Senator Asks for Ethics Probe Into Stock Sales He Made After Receiving CCP Virus Briefings

By Zachary Stieber
Zachary Stieber
Zachary Stieber
Zachary Stieber is a senior reporter for The Epoch Times based in Maryland. He covers U.S. and world news.
March 20, 2020Updated: March 24, 2020

Sen. Richard Burr (R-N.C.) asked the Senate Ethics Committee on Friday to probe stock sales he made earlier this year after receiving briefings on the CCP virus.

The Epoch Times refers to the novel coronavirus as the CCP virus because the Chinese Communist Party’s coverup and mishandling allowed the virus to spread throughout China and create a global pandemic.

Burr, chairman of the Senate Intelligence Committee, sold between $628,000 and $1.7 million of his stocks on Feb. 13.

In a letter (pdf) to Ethics Chairman Sen. James Lankford (R-Okla.), Burr said that he “relied solely on public reporting to guide my decision to sell the stock.”

An independent review, though, “is warranted to ensure full and complete transparency,” he added.

The public reports include a health and science reports from CNBC’s Asia bureaus, Burr said in a statement.

Lankford hasn’t announced whether a probe will be conducted, nor has Ethics Ranking Member Sen. Chris Coons (D-Del.). Neither returned requests for comment.

Burr has faced calls to resign, including from Democratic lawmakers and Fox News host Tucker Carlson.

Epoch Times Photo
Ranking member Sen. Dianne Feinstein (D-Calif.) during a hearing about the massacre at Marjory Stoneman Douglas High School in the Hart Senate Office Building on Capitol Hill in Washington on March 14, 2018. (Samira Bouaou/The Epoch Times)

Other senators—including Sens. Dianne Feinstein (D-Calif.), Kelly Loeffler (R-Ga.), and Jim Inhofe (R-Okla.)—also sold stocks earlier this year after receiving briefings on the virus, according to disclosure forms.

The lawmakers have claimed they didn’t sell the stocks themselves.

Feinstein said in a statement that her assets are in a blind trust of which she has no control.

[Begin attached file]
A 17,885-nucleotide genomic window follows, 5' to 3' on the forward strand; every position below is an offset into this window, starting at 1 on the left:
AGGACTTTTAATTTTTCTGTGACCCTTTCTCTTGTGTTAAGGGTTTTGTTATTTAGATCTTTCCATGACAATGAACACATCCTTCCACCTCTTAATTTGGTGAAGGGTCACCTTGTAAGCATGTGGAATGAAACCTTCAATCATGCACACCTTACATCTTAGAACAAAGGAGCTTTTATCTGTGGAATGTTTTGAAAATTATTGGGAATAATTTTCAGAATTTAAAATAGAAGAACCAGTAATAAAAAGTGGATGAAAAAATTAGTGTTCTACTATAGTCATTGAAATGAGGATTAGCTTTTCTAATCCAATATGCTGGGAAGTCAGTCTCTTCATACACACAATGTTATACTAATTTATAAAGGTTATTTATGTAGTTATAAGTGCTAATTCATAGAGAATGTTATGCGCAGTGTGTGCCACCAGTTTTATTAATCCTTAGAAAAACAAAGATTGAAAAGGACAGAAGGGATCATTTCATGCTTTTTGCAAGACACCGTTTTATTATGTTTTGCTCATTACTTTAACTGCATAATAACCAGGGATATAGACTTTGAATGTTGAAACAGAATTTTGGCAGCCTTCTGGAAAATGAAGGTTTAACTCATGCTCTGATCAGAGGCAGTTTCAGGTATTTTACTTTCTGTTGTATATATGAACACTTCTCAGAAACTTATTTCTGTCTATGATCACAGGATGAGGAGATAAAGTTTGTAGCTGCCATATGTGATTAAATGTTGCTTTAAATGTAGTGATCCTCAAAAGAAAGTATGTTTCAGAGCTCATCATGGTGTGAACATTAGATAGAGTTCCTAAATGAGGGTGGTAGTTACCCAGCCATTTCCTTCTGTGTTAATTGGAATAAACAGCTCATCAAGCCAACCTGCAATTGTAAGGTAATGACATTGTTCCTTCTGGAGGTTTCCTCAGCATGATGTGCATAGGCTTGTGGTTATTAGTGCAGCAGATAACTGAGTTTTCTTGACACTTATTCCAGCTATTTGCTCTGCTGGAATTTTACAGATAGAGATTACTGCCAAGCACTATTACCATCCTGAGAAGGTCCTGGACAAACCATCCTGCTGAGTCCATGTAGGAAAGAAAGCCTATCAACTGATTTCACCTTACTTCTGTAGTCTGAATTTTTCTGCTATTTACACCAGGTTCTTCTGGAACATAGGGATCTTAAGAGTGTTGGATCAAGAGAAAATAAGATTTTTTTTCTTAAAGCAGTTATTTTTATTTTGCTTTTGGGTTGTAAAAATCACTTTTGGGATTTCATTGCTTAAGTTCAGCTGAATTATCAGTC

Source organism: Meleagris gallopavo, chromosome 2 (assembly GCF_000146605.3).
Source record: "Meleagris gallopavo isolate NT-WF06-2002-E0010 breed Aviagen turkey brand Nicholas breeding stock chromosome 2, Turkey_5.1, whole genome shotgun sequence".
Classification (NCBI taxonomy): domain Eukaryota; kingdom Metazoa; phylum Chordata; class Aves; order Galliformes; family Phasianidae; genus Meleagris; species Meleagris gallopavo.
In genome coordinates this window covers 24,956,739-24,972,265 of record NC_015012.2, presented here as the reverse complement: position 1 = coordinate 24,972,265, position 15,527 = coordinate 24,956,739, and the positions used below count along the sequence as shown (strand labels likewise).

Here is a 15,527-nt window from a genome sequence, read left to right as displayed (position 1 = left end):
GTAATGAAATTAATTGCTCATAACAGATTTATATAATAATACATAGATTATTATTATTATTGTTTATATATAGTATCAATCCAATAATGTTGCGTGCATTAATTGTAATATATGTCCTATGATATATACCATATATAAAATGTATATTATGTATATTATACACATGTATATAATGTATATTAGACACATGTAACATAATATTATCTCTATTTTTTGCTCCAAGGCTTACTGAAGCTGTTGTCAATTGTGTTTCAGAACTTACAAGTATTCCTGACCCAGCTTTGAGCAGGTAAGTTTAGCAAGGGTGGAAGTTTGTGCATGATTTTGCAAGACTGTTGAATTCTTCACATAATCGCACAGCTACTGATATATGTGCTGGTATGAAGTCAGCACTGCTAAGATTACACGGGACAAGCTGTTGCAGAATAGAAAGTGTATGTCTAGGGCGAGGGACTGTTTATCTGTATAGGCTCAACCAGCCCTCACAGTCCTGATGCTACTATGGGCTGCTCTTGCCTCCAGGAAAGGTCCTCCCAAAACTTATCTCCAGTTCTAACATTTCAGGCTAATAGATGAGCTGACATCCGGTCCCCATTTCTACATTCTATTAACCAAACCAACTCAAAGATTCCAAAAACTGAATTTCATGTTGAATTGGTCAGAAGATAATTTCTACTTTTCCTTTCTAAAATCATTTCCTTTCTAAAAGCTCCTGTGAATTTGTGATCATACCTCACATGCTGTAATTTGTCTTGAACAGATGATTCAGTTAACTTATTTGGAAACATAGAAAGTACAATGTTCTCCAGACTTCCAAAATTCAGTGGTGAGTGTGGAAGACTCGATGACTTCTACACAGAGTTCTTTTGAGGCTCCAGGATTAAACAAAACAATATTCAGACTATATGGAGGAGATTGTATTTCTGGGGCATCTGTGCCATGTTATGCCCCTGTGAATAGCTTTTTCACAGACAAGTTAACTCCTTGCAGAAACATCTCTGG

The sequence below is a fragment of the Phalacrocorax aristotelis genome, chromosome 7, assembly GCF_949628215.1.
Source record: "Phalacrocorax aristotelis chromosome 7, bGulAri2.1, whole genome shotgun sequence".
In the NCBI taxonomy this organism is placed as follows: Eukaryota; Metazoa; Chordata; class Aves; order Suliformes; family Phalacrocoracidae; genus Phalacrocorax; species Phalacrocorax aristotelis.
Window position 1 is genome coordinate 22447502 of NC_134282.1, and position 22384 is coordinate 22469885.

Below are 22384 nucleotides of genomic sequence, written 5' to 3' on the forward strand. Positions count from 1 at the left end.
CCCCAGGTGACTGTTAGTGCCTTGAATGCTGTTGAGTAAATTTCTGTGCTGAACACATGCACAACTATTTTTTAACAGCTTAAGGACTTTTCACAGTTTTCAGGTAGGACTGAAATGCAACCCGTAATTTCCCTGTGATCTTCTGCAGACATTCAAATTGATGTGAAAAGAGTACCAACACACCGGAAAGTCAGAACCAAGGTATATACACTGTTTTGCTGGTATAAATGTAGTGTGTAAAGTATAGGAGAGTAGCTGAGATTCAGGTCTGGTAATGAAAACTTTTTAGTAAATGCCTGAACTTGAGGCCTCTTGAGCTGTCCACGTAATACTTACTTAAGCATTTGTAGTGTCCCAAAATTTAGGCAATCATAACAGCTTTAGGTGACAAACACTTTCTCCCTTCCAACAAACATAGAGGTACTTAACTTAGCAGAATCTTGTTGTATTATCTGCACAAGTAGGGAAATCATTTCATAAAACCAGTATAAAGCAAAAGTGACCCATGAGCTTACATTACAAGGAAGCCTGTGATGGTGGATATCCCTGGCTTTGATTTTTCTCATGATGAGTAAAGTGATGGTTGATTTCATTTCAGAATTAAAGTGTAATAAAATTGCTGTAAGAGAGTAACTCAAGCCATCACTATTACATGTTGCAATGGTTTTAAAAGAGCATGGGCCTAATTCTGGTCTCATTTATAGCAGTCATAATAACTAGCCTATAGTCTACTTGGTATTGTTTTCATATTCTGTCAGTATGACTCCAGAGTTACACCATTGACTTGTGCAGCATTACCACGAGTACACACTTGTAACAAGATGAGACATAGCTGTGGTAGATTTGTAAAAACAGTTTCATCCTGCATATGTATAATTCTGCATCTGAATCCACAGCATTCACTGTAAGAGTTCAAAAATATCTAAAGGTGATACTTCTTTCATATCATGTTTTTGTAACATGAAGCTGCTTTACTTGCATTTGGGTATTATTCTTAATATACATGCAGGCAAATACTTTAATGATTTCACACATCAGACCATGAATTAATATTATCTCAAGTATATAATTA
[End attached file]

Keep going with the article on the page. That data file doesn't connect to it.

“Under Senate rules I report my husband’s financial transactions. I have no input into his decisions. My husband in January and February sold shares of a cancer therapy company. This company is unrelated to any work on the coronavirus and the sale was unrelated to the situation,” she said.

Loeffler responded to stories about her stock sales on Twitter, writing, “I want to set the record straight: This is a ridiculous & baseless attack. I don’t make investment decisions for my portfolio. Investment decisions are made by multiple third-party advisors without my or my husband’s knowledge or involvement.”

Loeffler said she wasn’t informed of the sales and purchases until Feb. 16, three weeks after they were made.

Inhofe said in a statement that allegations made against him, including the claim that he was at a Jan. 24 briefing, were “completely baseless and 100 percent false.”

“I do not have any involvement in my investment decisions. In December 2018, shortly after becoming chairman of the Senate Armed Services Committee, I instructed my financial advisor to move me out of all stocks and into mutual funds to avoid any appearance of controversy. My advisor has been doing so faithfully since that time and I am not aware of or consulted about any transactions,” he added.

Asked about the stock sales during a press conference in Washington, President Donald Trump said that he saw the names of the senators involved.

“I find them to all be honorable people. And they said they did nothing wrong,” he said.

Zachary Stieber is a senior reporter for The Epoch Times based in Maryland. He covers U.S. and world news.